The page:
Comet Lovejoy approaching key spot

Dec 23, 2013 by Delthia Ricks

Comet Lovejoy reaches a pivotal point in its orbit next week when it comes closest to the sun. It will still be visible to earthbound skygazers, astronomers say.

While not a sun-grazer like its sibling , ISON, which flew into the sun and vaporized last month, Lovejoy is expected to reach so-called perihelion on Christmas Day.

"When the comet comes close to the sun, the solar winds push material off of it," said Jin Koda, an assistant professor in the department of astronomy and physics at Stony Brook University. Those winds force dust, ice and vapors off the core into the characteristic tail. Koda has captured some of the world's best photos of Lovejoy's journey.

Last week, the comet could be spotted near the Big Dipper's handle. But it's moving at nearly 300 miles per second and can now be spotted near an entirely different star cluster-Hercules.

Experts recommend evening viewing because the moon may hinder a good sighting before dawn. With a pair of binoculars Lovejoy should be easily visible around 6:30 p.m. EST until the end of the year.

"If you're looking east, the Big Dipper is scraping the horizon and its bowl is pointing on an angle up near the North Star," said comet tracker Dan Malerbo, an astronomer with the Buhl Planetarium and Observatory in Pittsburgh.

"Hercules is located to the left of the Big Dipper and has the shape of a keystone," he said. "This comet isn't getting too close to the sun. ISON was about 700,000 miles from the sun. This one is 70 million miles away."

Explore further: Ceres bright spots sharpen but questions remain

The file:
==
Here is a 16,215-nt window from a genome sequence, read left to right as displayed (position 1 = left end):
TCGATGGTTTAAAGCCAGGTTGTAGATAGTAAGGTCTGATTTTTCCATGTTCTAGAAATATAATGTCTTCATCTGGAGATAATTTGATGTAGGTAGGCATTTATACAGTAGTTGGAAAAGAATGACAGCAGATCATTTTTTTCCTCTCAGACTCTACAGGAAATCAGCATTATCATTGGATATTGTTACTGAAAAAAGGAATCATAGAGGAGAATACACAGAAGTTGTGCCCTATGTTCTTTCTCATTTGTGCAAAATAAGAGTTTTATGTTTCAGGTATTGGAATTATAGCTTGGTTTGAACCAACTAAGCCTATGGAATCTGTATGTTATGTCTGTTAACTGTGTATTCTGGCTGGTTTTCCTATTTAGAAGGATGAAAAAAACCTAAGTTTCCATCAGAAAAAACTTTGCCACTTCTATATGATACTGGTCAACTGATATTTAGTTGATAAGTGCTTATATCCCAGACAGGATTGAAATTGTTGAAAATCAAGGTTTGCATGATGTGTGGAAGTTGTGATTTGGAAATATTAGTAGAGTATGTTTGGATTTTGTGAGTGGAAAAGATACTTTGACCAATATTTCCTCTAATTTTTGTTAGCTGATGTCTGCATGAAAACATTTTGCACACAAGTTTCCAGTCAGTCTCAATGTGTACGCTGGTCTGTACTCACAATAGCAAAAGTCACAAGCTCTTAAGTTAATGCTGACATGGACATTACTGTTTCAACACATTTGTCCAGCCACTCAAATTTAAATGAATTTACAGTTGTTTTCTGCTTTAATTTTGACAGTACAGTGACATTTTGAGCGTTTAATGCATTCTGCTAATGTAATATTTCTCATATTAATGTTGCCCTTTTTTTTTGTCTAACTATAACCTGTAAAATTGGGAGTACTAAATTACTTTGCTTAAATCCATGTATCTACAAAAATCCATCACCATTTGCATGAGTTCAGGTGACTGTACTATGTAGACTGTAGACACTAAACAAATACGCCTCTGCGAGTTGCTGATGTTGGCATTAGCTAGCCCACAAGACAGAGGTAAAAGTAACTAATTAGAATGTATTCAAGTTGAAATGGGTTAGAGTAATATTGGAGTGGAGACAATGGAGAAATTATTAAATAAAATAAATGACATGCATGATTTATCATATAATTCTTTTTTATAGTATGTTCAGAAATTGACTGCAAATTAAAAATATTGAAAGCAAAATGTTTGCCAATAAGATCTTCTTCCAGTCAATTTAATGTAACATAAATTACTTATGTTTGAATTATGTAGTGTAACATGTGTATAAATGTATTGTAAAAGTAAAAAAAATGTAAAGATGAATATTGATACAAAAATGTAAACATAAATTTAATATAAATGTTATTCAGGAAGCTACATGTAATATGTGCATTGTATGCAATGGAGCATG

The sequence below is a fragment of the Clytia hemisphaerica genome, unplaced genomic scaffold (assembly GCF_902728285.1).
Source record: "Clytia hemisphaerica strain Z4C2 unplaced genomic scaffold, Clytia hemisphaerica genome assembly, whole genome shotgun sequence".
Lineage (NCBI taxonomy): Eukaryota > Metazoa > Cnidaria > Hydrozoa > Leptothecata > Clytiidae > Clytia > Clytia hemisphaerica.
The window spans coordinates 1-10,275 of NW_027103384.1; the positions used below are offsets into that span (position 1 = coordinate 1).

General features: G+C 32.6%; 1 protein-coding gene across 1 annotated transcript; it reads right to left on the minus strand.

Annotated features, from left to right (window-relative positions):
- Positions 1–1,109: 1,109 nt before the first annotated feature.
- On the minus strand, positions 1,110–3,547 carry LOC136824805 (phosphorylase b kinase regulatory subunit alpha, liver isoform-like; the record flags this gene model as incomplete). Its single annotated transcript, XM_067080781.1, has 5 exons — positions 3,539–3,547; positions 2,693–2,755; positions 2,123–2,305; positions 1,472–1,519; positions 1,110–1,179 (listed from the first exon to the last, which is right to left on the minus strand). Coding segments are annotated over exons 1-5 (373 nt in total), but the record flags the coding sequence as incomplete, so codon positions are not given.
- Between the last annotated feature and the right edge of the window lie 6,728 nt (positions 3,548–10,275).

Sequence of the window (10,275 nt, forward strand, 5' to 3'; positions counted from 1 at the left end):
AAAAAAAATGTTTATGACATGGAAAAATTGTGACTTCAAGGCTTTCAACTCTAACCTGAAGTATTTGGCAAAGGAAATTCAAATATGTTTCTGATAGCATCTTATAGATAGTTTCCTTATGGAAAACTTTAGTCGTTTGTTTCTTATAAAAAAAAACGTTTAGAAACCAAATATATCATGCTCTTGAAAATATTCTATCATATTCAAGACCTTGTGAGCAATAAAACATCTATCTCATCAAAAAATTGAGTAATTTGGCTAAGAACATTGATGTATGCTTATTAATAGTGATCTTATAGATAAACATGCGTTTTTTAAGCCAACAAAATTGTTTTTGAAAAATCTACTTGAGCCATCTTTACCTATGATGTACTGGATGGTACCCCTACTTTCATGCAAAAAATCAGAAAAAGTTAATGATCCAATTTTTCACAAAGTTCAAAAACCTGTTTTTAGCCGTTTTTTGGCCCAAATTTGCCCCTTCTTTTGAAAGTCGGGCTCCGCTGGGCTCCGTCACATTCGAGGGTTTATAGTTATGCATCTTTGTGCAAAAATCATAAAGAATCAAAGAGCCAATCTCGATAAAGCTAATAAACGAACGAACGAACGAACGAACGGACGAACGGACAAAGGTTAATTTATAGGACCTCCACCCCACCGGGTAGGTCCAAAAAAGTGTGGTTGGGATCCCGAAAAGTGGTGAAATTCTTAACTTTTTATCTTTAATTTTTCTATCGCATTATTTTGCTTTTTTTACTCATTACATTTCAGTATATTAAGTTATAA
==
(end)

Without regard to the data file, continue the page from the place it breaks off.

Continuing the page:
Related Stories

Subaru telescope captures comet Lovejoy's tail

Dec 06, 2013

A team of astronomers from Stony Brook University (the State University of New York at Stony Brook), the National Astronomical Observatory of Japan (NAOJ), and others used Suprime-Cam, Subaru Telescope's ...

Image: Comet ISON on Thanksgiving Day

Nov 29, 2013

Comet ISON has moved quite close to the sun as seen by from ESA/NASA's Solar and Heliospheric Observatory captured at 10:51 a.m. EST on Nov. 28, 2013.

Recommended for you

Ceres bright spots sharpen but questions remain

8 minutes ago

The latest views of Ceres' enigmatic white spots are sharper and clearer, but it's obvious that Dawn will have to descend much lower before we'll see crucial details hidden in this overexposed splatter of ...

Rosetta's view of a comet's "great divide"

28 minutes ago

The latest image to be revealed of comet 67P/Churyumov-Gerasimenko comes from October 27, 2014, before the Philae lander even departed for its surface. Above we get a view of a dramatically-shadowed cliff ...

How long will our spacecraft survive?

38 minutes ago

There are many hazards out there, eager to disrupt and dismantle the mighty machines we send out into space. How long can they survive to perform their important missions?

Why roundworms are ideal for space studies

58 minutes ago

Humans have long been fascinated by the cosmos. Ancient cave paintings show that we've been thinking about space for much of the history of our species. The popularity of recent sci-fi movies suggest that ...

User comments : 0

Please sign in to add a comment. Registration is free, and takes less than a minute. Read more

Click here to reset your password.
Sign in to get notified via email when new comments are made.